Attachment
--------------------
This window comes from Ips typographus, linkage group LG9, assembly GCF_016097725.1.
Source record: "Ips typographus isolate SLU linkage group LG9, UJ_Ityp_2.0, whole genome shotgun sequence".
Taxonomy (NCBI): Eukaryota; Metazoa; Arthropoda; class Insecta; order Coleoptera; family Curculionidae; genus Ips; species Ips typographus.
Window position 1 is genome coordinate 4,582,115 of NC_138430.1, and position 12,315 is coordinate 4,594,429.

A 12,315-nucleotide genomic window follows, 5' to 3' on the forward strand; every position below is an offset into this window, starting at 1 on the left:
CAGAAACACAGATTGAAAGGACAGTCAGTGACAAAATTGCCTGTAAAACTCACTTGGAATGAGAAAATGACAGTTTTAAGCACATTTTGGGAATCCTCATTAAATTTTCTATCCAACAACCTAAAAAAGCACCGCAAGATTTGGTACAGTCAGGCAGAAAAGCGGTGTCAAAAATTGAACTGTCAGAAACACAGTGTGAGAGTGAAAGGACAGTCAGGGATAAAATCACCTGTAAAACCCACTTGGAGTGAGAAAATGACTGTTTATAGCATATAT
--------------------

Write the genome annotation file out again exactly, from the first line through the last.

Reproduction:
This window comes from Ips typographus, linkage group LG9, assembly GCF_016097725.1.
Source record: "Ips typographus isolate SLU linkage group LG9, UJ_Ityp_2.0, whole genome shotgun sequence".
Taxonomy (NCBI): Eukaryota; Metazoa; Arthropoda; class Insecta; order Coleoptera; family Curculionidae; genus Ips; species Ips typographus.
Window position 1 is genome coordinate 4,582,115 of NC_138430.1, and position 12,315 is coordinate 4,594,429.

A 12,315-nucleotide genomic window follows, 5' to 3' on the forward strand; every position below is an offset into this window, starting at 1 on the left:
CAGAAACACAGATTGAAAGGACAGTCAGTGACAAAATTGCCTGTAAAACTCACTTGGAATGAGAAAATGACAGTTTTAAGCACATTTTGGGAATCCTCATTAAATTTTCTATCCAACAACCTAAAAAAGCACCGCAAGATTTGGTACAGTCAGGCAGAAAAGCGGTGTCAAAAATTGAACTGTCAGAAACACAGTGTGAGAGTGAAAGGACAGTCAGGGATAAAATCACCTGTAAAACCCACTTGGAGTGAGAAAATGACTGTTTATAGCATATAT